(Lithium battery story updated with stock price update on Toronto Stock Exchange-traded lithium battery stock Electrovaya.)
NEW YORK (TheStreet) -- The global push for fuel economy has prompted a growing gravitational pull towards electric vehicles, prompting the investment community to increasingly consider the makers of rechargeable lithium batteries for these vehicles as an investment opportunity.

For the moment, nickel-hydride batteries are more commonly found in electric vehicles, but in theory, lithium batteries will eventually become the power source of choice. According to leading auto parts supplier

Johnson Controls

(JCI) - Get Report

, a growing force in the lithium battery space, lithium batteries are 30% smaller, 50% lighter, and three to four times more energy dense than nickel-hydride batteries. Furthermore, according to the company, lithium

lasts longer and is two to three times faster to recharge.

Pike Research forecasts that the market for lithium batteries for transportation will grow to nearly $8 billion by 2015 from $875.6 million in 2010. More importantly, as manufacturing efficiencies improve and access to lithium expands, the cost of lithium batteries will fall by half between 2010 and 2015 to less than $500 per kilowatt hour, according to Pike Research.

>> Lithium Battery Stocks: Who Will Rally in 2011?

A number of

U.S. stock exchange-traded companies in the lithium battery business have been working round the clock

to ready themselves for the expected expansion of the electric car market. In Canada, lithium battery pure play

Electrovaya

has surged about 173.5% year to date on the Toronto Stock Exchange. The company recently brought on former Chrysler president of global electric motorcars, Bruce Coventry, as vice president of operations, and has become the supplier of a Tier 1 automotive OEM (original equipment manufacturer).

>>Lithium Battery Stock Losers of 2010

>> Lithium Battery Stocks: Which Will Outperform in 2011?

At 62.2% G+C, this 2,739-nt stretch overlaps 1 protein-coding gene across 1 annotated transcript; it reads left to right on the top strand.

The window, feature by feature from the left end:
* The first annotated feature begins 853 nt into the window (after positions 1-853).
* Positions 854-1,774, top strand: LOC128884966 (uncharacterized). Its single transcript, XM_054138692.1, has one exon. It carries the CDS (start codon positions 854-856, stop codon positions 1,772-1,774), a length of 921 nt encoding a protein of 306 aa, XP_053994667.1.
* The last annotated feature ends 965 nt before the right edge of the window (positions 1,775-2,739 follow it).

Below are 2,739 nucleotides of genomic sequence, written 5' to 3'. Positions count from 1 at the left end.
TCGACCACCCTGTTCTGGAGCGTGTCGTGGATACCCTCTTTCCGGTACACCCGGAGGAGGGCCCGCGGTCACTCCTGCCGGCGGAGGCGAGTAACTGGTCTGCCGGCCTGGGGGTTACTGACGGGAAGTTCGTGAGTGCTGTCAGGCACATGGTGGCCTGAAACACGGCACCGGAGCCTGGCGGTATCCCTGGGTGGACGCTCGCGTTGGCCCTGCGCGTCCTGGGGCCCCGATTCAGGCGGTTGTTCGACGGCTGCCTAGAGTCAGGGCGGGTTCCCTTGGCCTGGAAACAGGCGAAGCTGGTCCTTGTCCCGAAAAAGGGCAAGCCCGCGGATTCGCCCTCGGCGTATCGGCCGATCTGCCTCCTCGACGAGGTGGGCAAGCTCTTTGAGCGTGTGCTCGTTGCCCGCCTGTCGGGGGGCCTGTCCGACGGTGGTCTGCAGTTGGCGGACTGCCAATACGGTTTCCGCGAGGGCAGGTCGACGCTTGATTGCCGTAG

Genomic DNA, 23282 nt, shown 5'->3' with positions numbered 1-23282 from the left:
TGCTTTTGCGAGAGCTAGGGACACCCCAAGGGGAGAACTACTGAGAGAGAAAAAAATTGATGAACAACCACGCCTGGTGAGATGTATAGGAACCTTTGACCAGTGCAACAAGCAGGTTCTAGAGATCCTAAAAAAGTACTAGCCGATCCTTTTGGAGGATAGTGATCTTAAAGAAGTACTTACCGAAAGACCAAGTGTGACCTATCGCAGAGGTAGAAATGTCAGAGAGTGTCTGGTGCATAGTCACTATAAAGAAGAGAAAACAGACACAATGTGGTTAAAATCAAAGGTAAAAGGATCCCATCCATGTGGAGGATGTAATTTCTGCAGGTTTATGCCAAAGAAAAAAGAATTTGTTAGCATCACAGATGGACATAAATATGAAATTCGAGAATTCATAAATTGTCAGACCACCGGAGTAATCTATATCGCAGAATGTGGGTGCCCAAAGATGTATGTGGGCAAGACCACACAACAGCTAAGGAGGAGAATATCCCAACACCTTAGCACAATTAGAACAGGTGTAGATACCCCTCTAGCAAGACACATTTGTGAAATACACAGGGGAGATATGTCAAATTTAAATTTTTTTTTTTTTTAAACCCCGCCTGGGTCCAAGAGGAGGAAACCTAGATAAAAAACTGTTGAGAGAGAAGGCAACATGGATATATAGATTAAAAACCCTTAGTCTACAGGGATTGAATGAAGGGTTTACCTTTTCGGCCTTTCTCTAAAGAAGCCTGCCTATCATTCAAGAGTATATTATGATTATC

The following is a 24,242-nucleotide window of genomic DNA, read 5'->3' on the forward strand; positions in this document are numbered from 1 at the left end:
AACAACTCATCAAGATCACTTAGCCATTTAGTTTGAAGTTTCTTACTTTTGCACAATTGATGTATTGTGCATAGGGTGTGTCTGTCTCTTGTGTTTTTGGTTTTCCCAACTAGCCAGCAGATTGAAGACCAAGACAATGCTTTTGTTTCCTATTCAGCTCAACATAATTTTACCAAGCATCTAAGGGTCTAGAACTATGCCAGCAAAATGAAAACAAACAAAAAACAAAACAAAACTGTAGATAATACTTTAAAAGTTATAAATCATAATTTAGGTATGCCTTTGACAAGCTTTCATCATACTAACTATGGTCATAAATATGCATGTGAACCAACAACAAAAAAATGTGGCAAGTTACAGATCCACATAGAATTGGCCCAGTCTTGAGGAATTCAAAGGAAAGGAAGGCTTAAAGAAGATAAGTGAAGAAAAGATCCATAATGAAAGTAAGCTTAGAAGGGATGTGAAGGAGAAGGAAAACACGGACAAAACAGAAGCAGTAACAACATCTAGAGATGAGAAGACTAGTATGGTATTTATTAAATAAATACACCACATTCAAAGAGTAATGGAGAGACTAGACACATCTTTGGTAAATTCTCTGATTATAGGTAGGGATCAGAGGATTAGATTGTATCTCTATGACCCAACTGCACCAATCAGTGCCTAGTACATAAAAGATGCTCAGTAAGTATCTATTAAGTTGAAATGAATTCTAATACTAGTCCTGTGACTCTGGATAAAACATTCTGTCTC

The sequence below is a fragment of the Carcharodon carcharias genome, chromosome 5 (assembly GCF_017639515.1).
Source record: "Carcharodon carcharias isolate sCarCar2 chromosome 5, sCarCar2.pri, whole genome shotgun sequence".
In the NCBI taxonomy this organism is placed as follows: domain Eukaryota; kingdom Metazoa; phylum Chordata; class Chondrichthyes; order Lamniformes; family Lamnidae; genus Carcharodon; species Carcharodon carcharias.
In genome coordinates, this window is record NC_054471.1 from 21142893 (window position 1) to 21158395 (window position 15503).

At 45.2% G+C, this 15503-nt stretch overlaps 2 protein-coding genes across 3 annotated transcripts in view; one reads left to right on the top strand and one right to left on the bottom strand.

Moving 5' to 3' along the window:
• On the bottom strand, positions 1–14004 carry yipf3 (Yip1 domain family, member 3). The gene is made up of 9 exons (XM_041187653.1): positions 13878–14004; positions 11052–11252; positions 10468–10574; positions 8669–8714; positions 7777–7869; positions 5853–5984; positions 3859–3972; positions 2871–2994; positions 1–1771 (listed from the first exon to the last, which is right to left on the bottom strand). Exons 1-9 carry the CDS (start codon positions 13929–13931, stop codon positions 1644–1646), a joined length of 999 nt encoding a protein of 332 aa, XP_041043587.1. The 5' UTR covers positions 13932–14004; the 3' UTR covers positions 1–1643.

Here, we take a look at a handful that has elicited strong enthusiasm from investors this year ...

Polypore International (PPO) Year-to-Date:

up 246%

Polypore International Market Cap:

$1.9 billion

During 2010, analysts generally had a bullish view of Polypore International, which at its Celgard division, makes battery separators used in lithium battery manufacturing applied to both consumer products and electric vehicle. The company has skyrocketed by about 246% year-to-date given its dominant position in the growing lithium-ion battery market. On Dec. 6, Polypore stock broke out to a new 52-week high after Robert W. Baird hiked its rating on the stock to outperform, partly because of the increasing optimism about electric cars. The following day, shares fell in afterhours trading when it announced the public offering of 4 million shares of common stock by certain stockholders including

Warburg Pincus

Private Equity and Warburg Pincus International Partners. The selling stockholders would receive proceeds from the offering as no shares were being sold by the company.

>> Lithium Battery Stocks: Who Will Rally in 2011?

>> Lithium Battery Stocks: Which Will Outperform in 2011?

According to Needham, the lithium-ion battery market is dominated by 3 suppliers which collectively have about 90% market share: Polypore subsidiary Celgard,

ExxonMobil

(XOM) - Get Report

subsidiary TonenChemical and

Asahi Chemical

.

>>Lithium Battery Stock Losers of 2010

For the third quarter ended Oct. 2, 2010, Polypore said adjusted net income almost doubled and met Wall Street estimates, rising 70% to $12.6 million, or 27 cents a share, from $7.4 million, or 17 cents a share the previous year. Sales increased 10% to $151.7 million, from $137.7 million the prior-year, beating the consensus target of $150.3 million. A sharp sell-off ensued, in what BB&T Capital Markets analyst Kevin Maczka called a "classic example of overly lofty expectations," in a client note. Excluding the effect of foreign currency translation, sales increased 13%.